World's longest rail tunnel opens in Switzerland, boosting EU transit and ties

In a tense time of heightened nationalism and fortified borders in the European Union, its leaders are coming together to celebrate Switzerland's new Gotthard Base Tunnel. 

Peter Klauzner/Reuters
Italy's Prime Minister Matteo Renzi, Switzerland's President Johann Schneider-Ammann, Germany's Chancellor Angela Merkel and France's President Francois Hollande speak to one another while travelling through the Gotthard Rail Tunnel, the longest tunnel in the world, on its opening day, in Pollegio, Switzerland, June 1, 2016.

Switzerland's Gotthard Base Tunnel opened Wednesday as an impressive feat of both engineering and European diplomacy. 

Costing 12.2 billion Swiss francs (over $12.35 billion) and requiring almost two decades of construction, the Gotthard tunnel will provide the first-ever high-speed rail link under the Swiss Alps, connecting northern and southern Europe. 

At 35 miles long, it surpasses Japan's Seikan Tunnel, the previous world record-holder, by almost two miles, and the "Chunnel" between England and France by about four miles. 

Running on a flat track 1.4 miles under the Earth's surface, Gotthard will cut 45 minutes off the total travel time between Zurich and Lugano. When it opens to the public in December, 260 freight trains and 65 passenger trains will travel through the underground tunnel each day. 

Switzerland is not a member of the European Union, but "the EU railway network will get a major boost from the shortcut through the Alps," the Associated Press reports, especially between Germany and Italy, on either side of Switzerland. 

"The new tunnel fits in the European railway freight corridor, which links Rotterdam and Genoa," said Swiss President Johann Schneider-Ammann. "Aside from saving time, more merchandise can be carried through the Alps."

The physical connection between western European countries may help bridge a more figurative connection, as well. While the Gotthard tunnel does not solve the migrant crisis – or even touch on it – it may prove to be a unifying innovation between EU leaders during a time of strained relations.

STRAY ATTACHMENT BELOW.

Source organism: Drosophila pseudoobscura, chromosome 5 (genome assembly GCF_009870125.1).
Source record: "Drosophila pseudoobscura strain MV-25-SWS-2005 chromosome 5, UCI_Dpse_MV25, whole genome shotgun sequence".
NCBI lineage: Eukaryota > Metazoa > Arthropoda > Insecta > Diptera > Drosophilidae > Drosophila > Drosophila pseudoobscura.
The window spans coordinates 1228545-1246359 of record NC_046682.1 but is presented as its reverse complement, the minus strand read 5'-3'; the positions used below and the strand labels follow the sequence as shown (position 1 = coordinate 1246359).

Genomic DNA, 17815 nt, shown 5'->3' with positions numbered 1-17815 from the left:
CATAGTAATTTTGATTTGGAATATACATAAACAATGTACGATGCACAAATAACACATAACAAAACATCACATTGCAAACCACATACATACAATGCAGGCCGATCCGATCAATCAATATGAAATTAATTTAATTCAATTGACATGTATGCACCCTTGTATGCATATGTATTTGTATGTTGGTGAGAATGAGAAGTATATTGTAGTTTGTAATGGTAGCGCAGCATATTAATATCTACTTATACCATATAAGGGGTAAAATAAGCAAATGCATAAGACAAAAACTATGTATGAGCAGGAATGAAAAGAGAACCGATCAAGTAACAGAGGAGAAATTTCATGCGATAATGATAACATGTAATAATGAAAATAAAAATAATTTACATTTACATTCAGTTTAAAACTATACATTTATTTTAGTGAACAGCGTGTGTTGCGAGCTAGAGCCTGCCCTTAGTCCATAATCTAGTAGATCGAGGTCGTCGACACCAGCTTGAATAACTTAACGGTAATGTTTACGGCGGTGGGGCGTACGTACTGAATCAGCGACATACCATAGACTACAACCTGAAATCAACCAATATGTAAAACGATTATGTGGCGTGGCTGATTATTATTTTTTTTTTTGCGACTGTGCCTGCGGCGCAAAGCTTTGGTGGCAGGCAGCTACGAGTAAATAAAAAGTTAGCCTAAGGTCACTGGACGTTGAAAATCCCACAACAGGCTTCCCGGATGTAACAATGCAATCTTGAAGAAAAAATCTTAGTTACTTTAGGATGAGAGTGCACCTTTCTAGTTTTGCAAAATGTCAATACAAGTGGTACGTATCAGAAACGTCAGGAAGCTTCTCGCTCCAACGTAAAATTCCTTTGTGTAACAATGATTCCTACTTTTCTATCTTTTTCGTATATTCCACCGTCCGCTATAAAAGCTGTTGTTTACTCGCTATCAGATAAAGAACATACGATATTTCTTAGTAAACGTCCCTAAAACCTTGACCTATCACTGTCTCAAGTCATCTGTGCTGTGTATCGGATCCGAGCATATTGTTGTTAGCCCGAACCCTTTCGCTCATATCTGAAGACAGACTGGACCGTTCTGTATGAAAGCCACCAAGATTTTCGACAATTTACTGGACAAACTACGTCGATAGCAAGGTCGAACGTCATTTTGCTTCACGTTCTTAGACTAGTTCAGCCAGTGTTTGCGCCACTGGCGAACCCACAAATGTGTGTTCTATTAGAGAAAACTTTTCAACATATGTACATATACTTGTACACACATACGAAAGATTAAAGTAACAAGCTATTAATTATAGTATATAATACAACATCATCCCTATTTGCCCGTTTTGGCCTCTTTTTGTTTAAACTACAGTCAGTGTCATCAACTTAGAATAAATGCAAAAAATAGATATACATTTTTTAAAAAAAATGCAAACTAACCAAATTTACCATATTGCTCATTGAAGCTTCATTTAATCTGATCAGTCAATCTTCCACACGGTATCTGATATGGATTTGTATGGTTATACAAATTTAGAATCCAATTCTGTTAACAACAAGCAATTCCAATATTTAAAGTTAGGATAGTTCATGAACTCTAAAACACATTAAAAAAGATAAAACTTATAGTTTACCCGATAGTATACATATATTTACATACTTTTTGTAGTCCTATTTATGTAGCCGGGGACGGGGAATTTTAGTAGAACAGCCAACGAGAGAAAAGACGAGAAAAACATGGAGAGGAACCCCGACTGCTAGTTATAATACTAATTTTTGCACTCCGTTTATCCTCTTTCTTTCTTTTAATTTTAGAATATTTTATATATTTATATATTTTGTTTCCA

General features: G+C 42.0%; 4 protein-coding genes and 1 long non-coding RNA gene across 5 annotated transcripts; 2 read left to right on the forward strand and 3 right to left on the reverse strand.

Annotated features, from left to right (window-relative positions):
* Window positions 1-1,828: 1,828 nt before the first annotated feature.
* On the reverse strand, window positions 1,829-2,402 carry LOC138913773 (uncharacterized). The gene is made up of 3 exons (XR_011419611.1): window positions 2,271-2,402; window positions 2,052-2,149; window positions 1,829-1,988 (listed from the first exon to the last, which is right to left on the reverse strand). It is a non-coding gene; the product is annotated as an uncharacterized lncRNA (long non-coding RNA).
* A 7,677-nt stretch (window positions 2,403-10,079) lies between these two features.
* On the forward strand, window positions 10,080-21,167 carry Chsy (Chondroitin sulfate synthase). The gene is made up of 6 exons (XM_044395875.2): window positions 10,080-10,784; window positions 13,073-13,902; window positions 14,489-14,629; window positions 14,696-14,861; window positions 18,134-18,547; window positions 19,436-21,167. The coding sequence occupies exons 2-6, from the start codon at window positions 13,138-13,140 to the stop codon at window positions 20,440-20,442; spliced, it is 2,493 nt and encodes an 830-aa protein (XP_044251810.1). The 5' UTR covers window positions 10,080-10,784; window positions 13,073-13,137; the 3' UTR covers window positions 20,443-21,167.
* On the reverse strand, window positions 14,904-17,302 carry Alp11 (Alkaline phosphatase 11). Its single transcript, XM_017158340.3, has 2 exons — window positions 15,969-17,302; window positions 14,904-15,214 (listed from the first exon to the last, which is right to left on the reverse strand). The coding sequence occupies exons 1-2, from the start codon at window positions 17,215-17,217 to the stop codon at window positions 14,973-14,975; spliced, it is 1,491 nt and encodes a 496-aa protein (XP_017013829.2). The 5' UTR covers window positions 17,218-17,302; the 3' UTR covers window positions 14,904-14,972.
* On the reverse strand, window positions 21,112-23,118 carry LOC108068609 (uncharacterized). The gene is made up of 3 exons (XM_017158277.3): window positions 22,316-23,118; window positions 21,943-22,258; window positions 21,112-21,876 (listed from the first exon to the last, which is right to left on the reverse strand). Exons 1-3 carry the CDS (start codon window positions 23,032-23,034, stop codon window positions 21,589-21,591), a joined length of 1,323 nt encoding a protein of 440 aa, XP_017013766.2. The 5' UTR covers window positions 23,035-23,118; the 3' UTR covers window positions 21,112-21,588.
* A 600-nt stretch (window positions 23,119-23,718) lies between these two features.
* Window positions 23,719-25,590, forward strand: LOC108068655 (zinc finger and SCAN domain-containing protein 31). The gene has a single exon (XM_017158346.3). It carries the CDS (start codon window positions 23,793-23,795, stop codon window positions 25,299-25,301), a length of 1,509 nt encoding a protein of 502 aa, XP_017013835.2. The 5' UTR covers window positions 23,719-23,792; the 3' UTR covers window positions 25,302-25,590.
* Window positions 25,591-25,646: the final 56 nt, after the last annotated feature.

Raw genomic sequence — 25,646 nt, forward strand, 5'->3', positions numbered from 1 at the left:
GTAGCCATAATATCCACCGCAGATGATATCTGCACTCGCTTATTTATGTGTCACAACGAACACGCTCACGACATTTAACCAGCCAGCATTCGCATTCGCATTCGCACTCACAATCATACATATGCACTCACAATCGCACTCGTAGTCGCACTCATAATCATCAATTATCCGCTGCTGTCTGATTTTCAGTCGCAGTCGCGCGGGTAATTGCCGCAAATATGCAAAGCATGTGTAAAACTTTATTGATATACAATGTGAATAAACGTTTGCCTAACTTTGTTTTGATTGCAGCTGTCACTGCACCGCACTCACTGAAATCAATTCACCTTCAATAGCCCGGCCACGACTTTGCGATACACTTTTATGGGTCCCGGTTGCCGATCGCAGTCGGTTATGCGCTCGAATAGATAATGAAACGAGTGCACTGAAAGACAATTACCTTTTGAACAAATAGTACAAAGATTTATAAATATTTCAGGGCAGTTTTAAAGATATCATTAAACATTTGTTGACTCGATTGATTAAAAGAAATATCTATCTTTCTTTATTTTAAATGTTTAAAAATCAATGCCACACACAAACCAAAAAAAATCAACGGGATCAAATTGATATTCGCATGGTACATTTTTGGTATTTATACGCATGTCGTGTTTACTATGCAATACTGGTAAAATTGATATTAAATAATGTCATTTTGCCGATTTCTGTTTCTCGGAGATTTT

"Today's wall builders aren't fortifying borders to stop armored columns or armies on horseback," writes Simon Mountlake for The Christian Science Monitor. "Their targets are primarily migrants: people seeking to move from one country to another, driven by fear or drawn by opportunity. Their construction speaks to an era of insecurity, a walled-in world in which the fault times are political and economic." 

Due to ongoing wars, millions of migrants – primarily from Syria, Afghanistan, and Iraq – have flooded into the European Union within the past year. EU ministers approved a disputed quota plan in September that redistributes 120,000 migrants from the especially taxed countries of Italy, Greece, and Hungary to other countries including France, Germany, Poland, and Spain, which have been asked to absorb the largest numbers.

Such an exacting and overarching system has created tension in the EU between countries who feel they are doing too much and others they think could be doing more.   

But Gotthard is acting as "a symbol of cross-border cooperation," writes the Guardian. "At a time of rising nationalism and closing borders, European leaders will also hope it can serve as a reminder that the continent can still smash barriers when it manages to pull together."

German chancellor Angela Merkel, French president François Hollande, and Italian prime minister Matteo Renzi joined Swiss president Johann Schneider-Ammann for the rail's first trip through the tunnel Wednesday. Opening festivities, which involved a tunnel theme song, will cost just under $9 million, according to The Guardian. 

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